The audience frequently has conflicting opinions about regional films with a war-related topic. On the one hand, such topics reopen old wounds and do not allow persons to go on, and on the other hand, there is a need to preserve the remembrance of victims without an attempt to equate war crimes. It is specifically the second approach that should be the way in which the culture of remembrance functions. Art has always been the easier way to learn about a difficult past. Although it frequently caused controversies, it also gave persons the freedom to interpret it the way they wish. Because art is free and it leaves it up to the spectator to interpret it. For this reason, the text is not focused on the quality of these two films, because that is a task for film critics. It rather focuses on the victims and messages that the public should hear.
However, some persons will always interpret films Dara from Jasenovac and Quo vadis Aida? as making it necessary to ”choose”. Maybe the reason for this is the fact that the films were screened at the same time and created such a situation. In essence, there is a great pressure in case of generations that have learned for the first time more about the genocide in Srebrenica or the Ustasha concentration camp Jasenovac as a result of these films, because learning through art can also be manipulated. Art should imply responsibility and showing accurate and verified events from the past without manipulating facts. Only such art can help our societies to face the war past(s). However, a divided society makes it impossible to see films as art and stresses the existence of catharsis only in case of one’s own people, not in case of other peoples. This is not strange, given the fact that there are divisions even in case of topics where there should be none, such as the procurement of Covid-19 vaccines. Why should art be an exemption?
The actress Milena Radulović publicly supported the Oscar nomination of the film Quo vadis Aida? and thus became a victim of hate speech, was called a traitor of her people, which happens often in such cases. Is Milena as an actress and public personality obliged to be biased on behalf of her people? Does she have to thank the people that supported her when she filed a rape charge against the drama professor Miroslav Mika Aleksić? Does this thankfulness have to be expressed through nationalism, through jealousy towards another film that absolutely deserves to be nominated?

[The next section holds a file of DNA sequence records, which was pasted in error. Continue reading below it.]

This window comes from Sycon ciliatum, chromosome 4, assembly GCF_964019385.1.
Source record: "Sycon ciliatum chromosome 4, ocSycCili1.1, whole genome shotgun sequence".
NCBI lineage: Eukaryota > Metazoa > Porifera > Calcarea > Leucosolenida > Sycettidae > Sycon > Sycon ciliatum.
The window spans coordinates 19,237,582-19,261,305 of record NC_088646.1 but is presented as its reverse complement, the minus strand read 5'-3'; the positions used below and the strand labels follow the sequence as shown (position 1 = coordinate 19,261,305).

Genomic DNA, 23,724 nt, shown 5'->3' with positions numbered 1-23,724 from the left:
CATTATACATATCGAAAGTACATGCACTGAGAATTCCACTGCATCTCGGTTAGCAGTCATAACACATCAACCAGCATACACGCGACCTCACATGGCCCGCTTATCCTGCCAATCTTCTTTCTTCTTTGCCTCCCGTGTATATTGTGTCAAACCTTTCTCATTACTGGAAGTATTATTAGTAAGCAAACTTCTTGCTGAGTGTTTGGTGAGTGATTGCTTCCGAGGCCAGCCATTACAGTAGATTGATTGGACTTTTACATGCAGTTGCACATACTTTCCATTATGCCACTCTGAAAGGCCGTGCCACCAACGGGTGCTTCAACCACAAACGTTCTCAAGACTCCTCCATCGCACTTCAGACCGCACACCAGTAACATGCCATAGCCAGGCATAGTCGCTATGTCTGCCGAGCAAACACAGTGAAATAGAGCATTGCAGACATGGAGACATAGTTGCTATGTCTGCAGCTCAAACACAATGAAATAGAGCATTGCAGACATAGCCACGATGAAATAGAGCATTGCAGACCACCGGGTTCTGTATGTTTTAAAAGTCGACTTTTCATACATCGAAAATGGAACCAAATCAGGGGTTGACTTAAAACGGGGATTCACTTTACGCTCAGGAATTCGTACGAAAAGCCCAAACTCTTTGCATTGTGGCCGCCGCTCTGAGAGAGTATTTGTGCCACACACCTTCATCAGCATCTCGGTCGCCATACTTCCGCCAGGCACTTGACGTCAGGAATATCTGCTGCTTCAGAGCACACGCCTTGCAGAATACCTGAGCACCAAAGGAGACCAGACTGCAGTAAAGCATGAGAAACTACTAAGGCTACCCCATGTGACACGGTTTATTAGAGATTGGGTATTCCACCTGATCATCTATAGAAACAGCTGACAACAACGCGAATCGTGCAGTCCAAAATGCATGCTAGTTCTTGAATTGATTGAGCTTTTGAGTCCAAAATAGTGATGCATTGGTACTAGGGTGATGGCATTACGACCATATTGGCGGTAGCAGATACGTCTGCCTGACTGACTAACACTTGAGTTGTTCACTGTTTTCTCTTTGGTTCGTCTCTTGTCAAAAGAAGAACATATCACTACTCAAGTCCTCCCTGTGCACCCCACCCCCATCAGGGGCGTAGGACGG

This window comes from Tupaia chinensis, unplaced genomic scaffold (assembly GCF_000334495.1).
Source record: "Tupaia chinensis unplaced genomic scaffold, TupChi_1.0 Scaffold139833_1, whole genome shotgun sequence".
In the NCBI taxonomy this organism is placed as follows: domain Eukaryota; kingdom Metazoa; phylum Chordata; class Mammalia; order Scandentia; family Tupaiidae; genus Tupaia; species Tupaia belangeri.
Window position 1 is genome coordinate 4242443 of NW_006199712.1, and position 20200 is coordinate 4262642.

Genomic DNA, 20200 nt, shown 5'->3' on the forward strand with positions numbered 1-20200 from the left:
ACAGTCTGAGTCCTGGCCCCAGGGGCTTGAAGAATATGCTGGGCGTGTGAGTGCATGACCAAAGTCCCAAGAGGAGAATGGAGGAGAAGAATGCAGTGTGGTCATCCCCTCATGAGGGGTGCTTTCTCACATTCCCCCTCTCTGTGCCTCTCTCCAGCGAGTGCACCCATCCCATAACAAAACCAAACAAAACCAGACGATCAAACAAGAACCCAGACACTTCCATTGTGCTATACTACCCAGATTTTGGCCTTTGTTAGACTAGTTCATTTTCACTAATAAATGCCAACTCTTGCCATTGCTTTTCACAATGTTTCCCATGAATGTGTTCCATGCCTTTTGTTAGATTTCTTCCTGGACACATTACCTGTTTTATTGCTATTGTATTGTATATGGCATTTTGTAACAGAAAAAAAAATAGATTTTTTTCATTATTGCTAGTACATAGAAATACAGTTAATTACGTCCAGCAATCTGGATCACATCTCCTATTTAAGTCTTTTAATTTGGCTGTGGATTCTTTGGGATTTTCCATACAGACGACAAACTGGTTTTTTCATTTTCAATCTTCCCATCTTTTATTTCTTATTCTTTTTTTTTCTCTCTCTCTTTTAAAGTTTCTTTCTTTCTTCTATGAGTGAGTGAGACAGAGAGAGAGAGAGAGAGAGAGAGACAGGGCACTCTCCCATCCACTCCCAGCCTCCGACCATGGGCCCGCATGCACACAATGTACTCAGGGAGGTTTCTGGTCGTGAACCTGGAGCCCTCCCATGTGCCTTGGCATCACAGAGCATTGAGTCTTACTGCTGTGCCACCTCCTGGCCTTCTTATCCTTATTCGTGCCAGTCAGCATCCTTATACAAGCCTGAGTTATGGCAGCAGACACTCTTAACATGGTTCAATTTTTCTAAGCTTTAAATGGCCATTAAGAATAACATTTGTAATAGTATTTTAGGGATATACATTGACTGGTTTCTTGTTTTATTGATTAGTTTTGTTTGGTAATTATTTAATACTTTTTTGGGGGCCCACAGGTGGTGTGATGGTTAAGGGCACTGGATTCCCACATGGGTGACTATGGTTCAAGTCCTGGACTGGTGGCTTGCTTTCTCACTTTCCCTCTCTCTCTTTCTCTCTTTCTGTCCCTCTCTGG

Unfortunately, young persons continuously have to distinguish between the crimes committed by their own people and other peoples. They have to turn a blind eye to art and see films through the prism of their own people. And such a view is full of hatred, prejudice and nationalism. The actress Milena is just another example of how one is condemned by the public if he/she acts as a person and artist. Very few Croats know that there were also Croat victims among the victims of genocide in Srebrenica, and very few people know that Jews and other peoples were killed in Jasenovac. However, the focus is always on two peoples as two enemies and one side of the truth, depending on the people in question. Victims are put into categories and not seen as persons. They become mere representatives of a people dominated by another people. However, no matter how absurd this seems, the reason for this is not lack of knowledge, but rather a conscious attempt by one people to produce hatred against another people. Ethnic relativity should be part of the process of contemplation of an artwork. That requires putting oneself in another person’s shoes and critical thinking.
As opposed to this, there are groups in favour and against something, which is typical of the society of Bosnia and Herzegovina. However, what is impossible to prevent is the curiosity of a person to see a film. Sometimes alone, in silence. Because in such cases it does not matter who directed the film and whether there is a propaganda message. What matters in such cases are the human elements of a story that linger for days after one has seen a film. It cannot be said that politicisation of art will stop with an award or that the competition between these two films created in social networks will be less visible in the years to come. However, it is necessary to stress that a work of art is separate from its potential degradation as a result of populism. Aida or Dara, both of these films carry a message that an honest viewer will recognise.
Kristina Gadže is a journalist focused on human rights, post-conflict society and gender stereotypes. She holds an MA in Journalism and IT from the Faculty of Philosophy of the University of Mostar. She has also implemented various projects in the framework of which she worked as a journalist in the field and wrote texts. She cooperates with NGOs such as the Post-Conflict Research Centre (PCRC), Oštra Nula, and ONAuBiH. She is a member of the journalist association ”BH Novinari” and winner of their award for the best student work about work rights of journalists.